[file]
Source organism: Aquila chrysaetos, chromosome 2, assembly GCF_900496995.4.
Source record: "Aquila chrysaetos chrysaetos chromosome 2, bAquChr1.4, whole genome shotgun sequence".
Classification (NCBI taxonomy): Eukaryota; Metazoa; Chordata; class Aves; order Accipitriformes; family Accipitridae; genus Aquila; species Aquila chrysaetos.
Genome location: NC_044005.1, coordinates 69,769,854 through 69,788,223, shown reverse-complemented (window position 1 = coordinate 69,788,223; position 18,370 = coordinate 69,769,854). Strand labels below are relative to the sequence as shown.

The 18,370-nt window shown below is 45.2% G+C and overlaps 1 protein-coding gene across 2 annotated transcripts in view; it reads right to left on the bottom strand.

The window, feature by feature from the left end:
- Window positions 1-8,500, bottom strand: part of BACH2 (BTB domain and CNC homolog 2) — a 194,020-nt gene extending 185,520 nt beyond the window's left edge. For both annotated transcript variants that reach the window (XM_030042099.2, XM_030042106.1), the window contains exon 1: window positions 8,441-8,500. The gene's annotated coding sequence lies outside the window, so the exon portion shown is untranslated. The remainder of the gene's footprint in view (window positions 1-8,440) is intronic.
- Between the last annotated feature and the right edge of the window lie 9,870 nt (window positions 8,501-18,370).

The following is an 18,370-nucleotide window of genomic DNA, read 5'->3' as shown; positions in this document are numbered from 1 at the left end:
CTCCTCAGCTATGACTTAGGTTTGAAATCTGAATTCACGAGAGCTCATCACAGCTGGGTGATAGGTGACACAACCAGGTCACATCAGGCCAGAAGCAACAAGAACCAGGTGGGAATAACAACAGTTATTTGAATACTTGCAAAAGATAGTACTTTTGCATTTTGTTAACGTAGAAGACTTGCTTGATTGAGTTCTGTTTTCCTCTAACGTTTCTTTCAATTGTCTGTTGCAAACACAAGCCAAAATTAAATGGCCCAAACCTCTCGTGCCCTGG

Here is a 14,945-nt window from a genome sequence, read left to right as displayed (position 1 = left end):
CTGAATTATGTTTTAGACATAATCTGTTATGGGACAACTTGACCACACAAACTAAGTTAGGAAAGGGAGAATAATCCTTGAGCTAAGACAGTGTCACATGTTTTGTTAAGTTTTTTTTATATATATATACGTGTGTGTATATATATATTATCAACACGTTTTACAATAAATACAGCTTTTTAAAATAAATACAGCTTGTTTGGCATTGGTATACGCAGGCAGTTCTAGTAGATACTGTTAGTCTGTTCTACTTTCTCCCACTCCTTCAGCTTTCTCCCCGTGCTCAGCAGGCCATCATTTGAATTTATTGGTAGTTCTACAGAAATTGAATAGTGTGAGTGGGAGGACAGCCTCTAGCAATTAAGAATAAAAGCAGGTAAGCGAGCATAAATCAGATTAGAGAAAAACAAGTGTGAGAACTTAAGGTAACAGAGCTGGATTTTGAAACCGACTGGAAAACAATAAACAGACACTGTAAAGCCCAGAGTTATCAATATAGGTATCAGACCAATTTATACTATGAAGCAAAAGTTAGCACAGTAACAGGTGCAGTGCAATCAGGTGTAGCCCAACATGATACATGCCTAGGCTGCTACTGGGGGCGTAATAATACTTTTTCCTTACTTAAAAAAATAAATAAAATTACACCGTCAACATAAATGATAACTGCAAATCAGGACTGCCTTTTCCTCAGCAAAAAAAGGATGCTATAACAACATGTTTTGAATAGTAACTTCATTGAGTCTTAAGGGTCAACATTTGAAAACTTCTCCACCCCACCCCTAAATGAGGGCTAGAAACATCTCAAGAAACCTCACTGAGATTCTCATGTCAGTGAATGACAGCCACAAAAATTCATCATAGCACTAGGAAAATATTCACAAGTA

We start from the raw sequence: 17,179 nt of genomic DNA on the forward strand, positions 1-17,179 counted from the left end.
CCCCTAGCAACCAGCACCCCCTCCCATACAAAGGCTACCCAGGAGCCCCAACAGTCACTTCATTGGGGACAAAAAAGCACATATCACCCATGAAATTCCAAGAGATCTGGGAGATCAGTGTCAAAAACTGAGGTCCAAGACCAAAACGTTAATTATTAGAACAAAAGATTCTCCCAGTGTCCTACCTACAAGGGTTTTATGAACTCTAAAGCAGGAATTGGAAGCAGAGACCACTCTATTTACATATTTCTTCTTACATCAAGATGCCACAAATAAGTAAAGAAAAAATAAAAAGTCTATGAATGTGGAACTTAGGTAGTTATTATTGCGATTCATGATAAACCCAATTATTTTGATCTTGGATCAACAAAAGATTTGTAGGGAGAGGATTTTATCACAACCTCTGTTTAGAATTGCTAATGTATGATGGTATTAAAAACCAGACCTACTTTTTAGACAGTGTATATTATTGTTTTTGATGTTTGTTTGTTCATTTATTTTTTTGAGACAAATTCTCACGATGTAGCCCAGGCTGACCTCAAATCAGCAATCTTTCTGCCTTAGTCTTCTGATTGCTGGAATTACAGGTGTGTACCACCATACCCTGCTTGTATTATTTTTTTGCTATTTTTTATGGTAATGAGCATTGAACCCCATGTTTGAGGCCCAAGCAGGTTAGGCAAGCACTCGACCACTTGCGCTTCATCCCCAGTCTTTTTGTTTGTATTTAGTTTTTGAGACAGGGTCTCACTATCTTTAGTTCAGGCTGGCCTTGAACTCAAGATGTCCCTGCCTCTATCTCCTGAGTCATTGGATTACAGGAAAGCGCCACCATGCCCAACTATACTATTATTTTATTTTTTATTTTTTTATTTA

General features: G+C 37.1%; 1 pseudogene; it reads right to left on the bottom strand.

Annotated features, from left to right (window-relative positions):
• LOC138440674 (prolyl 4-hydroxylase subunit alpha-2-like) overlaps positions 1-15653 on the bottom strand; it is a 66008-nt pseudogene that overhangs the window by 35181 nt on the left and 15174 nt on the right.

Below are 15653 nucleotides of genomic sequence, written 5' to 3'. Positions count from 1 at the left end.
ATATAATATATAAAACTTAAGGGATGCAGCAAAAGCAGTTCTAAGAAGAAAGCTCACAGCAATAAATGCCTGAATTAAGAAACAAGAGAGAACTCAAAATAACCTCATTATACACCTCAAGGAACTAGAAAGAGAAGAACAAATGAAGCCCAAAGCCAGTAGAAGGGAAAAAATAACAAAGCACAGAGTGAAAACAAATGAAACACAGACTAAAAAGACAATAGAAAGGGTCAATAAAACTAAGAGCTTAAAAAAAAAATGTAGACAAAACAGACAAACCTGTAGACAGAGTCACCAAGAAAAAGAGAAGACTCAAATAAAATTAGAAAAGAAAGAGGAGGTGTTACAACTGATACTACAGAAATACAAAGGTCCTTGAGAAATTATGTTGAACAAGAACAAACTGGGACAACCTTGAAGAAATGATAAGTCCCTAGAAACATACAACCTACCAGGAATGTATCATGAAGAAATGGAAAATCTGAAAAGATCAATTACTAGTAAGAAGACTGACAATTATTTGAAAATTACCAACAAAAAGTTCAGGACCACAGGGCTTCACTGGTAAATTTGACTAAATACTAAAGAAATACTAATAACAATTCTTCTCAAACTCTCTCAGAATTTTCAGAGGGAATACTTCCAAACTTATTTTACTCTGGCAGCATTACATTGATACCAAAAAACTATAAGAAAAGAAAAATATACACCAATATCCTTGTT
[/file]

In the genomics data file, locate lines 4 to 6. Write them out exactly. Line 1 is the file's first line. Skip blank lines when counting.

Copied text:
Genome location: NC_044005.1, coordinates 69,769,854 through 69,788,223, shown reverse-complemented (window position 1 = coordinate 69,788,223; position 18,370 = coordinate 69,769,854). Strand labels below are relative to the sequence as shown.

The 18,370-nt window shown below is 45.2% G+C and overlaps 1 protein-coding gene across 2 annotated transcripts in view; it reads right to left on the bottom strand.

The window, feature by feature from the left end: